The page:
The comparable for Chicago Blackhawks forward Connor Bedard has often been Connor McDavid or Auston Matthews. But what about Jack Hughes? Hockey Prospecting’s Bryon Bader has an interesting side-by-side look:
Jack Hughes is the only one of these 'certain star' profiles that wasn't a star as soon as he hit the NHL.
Had me thinking 'is he not going to do the thing?!'. He of course did the thing soon after.
How quickly will Bedard become a star? I'd hedge on immediately. pic.twitter.com/6MJvlNB82f
— Byron Bader (@ByronMBader) July 21, 2023
Bader is known for his in-depth analysis. Hughes also had quite the fanfare when he was slotted to be the top pick in 2019 NHL Draft. The motto “Lose for Hughes” became a thing, and wouldn’t you know it, the team in the third spot for the lottery ended up getting the top pick as well.
Hughes’ First Season Didn’t Go As Planned
To say that anyone thought the top player in the draft would only get 21 points, with seven of those being goals is a fib. It was well documented and as it always goes with top picks, over analyzed. An article from CBC in January 2020 attributed his struggles to the pressure. The other notes:
- Hughes went without a point in his first six games
- The struggles of Hughes and the team had far reaching effects. Head coach John Hynes was fired, current Bedard teammate Taylor Hall was shipped off, and then GM Ray Shero was axed, too
Of course, the Blackhawks situation is different. First, the Blackhawks are in a full rebuild and were tanking hard to get a chance at Bedard. The Devils were a year removed from a playoff appearance before a disastrous 2018-19 season saw them tumble to third best draft odds. A slow start to the 2019-20 season which followed an offseason of spending made quite the itchy trigger finger when it came to firing people. First Hynes, then Shero.
So the Devils, who went the antithesis of the Blackhawks rebuild, made changes at the top.
In that regard, it wasn’t exactly the same situation that Bedard is walking into. Hughes had playoff hopes riding on his back as well. Bedard is only being tasked with growing and developing his game at the NHL level.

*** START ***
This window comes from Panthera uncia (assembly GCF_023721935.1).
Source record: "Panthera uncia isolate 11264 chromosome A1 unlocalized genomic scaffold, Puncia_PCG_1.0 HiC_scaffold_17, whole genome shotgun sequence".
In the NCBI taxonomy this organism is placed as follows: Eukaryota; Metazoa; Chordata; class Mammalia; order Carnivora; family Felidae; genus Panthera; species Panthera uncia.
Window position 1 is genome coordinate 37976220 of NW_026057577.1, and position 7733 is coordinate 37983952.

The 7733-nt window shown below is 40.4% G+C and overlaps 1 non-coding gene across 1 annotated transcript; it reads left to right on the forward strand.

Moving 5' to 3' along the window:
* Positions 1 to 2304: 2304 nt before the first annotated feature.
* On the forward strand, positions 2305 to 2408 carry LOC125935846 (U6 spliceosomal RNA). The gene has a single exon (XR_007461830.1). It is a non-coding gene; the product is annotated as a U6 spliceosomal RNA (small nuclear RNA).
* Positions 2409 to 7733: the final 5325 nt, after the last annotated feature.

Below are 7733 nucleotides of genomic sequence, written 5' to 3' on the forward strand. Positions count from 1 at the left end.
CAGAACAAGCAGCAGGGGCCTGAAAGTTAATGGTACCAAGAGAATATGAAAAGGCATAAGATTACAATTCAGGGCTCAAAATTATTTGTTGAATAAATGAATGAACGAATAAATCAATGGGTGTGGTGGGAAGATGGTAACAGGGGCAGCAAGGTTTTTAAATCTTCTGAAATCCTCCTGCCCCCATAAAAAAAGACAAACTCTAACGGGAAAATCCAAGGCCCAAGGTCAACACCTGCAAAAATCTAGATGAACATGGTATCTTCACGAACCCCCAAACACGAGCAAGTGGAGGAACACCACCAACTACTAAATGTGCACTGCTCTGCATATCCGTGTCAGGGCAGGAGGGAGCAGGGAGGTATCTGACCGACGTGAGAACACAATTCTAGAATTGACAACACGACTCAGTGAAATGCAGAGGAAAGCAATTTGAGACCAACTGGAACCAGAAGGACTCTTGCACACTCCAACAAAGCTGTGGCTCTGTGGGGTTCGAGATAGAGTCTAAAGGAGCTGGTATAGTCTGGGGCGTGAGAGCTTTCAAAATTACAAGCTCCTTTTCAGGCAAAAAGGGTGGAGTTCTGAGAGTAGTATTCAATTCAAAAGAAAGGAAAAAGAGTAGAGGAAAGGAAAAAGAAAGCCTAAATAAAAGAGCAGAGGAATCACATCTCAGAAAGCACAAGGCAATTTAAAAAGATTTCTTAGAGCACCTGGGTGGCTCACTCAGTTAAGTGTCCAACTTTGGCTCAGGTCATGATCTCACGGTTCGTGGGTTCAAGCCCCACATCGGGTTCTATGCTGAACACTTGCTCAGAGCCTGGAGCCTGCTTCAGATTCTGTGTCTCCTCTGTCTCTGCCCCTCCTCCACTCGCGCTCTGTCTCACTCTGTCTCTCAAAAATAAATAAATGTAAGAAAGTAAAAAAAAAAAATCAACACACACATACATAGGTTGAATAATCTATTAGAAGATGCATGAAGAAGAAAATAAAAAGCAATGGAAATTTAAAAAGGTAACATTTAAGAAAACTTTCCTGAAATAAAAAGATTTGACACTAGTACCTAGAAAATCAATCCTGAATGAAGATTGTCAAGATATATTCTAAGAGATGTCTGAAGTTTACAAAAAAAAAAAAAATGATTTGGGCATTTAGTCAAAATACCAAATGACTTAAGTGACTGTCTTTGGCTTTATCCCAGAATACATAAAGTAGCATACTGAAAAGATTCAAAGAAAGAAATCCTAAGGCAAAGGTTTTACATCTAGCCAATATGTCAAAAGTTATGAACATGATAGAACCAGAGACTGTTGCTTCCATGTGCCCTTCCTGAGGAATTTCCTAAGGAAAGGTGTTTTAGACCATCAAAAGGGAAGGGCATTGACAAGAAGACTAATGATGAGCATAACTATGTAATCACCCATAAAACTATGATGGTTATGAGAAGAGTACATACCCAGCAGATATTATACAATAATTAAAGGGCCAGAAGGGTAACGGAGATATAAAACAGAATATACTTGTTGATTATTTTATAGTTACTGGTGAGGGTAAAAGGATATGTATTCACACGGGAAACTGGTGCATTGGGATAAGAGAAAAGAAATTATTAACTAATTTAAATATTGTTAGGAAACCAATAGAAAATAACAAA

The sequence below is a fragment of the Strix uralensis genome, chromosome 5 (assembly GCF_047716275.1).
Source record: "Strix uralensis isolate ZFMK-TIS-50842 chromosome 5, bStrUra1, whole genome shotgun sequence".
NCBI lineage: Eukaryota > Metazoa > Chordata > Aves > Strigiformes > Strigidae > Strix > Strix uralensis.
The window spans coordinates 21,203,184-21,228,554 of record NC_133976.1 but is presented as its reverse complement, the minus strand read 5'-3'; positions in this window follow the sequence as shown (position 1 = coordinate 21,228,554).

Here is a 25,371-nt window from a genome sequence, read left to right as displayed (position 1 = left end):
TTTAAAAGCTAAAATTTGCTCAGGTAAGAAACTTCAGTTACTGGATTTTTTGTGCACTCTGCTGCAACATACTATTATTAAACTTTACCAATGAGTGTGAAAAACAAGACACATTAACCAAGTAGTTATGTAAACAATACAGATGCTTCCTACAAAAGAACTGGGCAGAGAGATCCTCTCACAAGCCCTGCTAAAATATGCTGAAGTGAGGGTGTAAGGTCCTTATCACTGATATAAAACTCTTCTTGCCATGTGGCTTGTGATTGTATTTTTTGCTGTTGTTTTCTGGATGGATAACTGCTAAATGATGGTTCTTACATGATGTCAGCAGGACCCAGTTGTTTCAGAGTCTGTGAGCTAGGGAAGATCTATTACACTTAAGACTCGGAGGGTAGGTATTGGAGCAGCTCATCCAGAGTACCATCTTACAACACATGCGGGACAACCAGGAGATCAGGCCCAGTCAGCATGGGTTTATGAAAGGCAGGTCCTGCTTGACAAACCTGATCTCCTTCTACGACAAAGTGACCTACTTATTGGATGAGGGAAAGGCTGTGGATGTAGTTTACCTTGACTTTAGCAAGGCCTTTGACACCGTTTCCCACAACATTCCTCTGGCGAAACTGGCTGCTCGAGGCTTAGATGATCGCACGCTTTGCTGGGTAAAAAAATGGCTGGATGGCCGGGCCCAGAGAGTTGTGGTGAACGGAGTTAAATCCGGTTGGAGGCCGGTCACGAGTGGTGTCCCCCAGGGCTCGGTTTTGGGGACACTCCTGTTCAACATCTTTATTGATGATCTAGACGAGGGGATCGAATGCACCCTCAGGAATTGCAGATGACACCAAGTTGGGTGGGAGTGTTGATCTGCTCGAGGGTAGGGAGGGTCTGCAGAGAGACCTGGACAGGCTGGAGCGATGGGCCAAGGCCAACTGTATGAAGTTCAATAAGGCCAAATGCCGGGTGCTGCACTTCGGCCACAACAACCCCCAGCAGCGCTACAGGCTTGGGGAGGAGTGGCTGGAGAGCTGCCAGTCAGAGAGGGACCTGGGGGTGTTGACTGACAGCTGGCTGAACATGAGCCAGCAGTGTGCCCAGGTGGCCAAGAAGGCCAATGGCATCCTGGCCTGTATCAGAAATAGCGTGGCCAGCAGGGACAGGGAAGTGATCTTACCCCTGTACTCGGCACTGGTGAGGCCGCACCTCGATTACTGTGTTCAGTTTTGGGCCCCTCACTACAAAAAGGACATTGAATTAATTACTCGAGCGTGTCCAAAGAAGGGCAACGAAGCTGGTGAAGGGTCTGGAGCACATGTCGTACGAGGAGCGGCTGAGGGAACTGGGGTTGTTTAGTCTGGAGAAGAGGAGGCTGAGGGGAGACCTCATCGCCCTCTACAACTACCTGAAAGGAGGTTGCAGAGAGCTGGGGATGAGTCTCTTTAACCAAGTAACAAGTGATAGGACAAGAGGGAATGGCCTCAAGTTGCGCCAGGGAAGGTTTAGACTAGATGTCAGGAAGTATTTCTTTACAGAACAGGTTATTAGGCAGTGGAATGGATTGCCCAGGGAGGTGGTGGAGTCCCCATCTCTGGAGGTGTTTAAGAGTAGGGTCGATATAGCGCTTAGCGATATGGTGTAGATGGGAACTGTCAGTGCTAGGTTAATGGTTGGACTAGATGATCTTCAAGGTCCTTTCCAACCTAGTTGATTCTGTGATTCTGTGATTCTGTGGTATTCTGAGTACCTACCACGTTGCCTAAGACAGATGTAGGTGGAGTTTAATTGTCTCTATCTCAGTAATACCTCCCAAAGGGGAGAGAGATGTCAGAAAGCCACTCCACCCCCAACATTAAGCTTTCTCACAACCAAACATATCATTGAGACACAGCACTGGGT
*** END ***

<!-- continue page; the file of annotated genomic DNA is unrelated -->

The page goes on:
Are Hughes and Bedard Comparable?
Go back and read noted Devils fan and ESPN writer Greg Wyshynski’s article with Emily Kaplan’s from 2020. He labels Hughes as a generational talent. That one certainly resonates as Blackhawks fans are banking on the same with Bedard.
The pandemic altered 2021 season saw Hughes improve his goal and points totals. 2022-23 was another rise, this time with a 20-goal season (26) and a 25-point jump.
The breakout season was last season, a dazzling 99 point campaign with 43 goals. It’s the Hughes so many had been looking for. It just took some time.
Both described as generational, the difference may very well be the psychological side of what New Jersey’s expectations were versus Chicago’s. But it’s a side that Bedard seemingly has needed to handle since being granted exceptional status in the Western Hockey League.
He’s even addressed it.
“I’m a normal person in the end,” Bedard said. “That’s something, you have a little more noise around you or whatever, people may forget that a little bit. I’m a human being, I’m still a 17-year-old kid. There are responsibilities that come along with the noise and attention and stuff, and I’m aware of that, but in the room, I’m just one of the guys and in life and with my family.”
The lesson here is that even Hughes, tabbed as a generational talent, had to find his way before finally breaking out. Bedard is also generational, but has had the spotlight encircling him before he could even drive a car.
The pressure will be there, albeit in a different fashion. But even if there are roadblocks for Bedard at times–which inevitably there will–Hughes shows that it can be a mere bump in the road to stardom.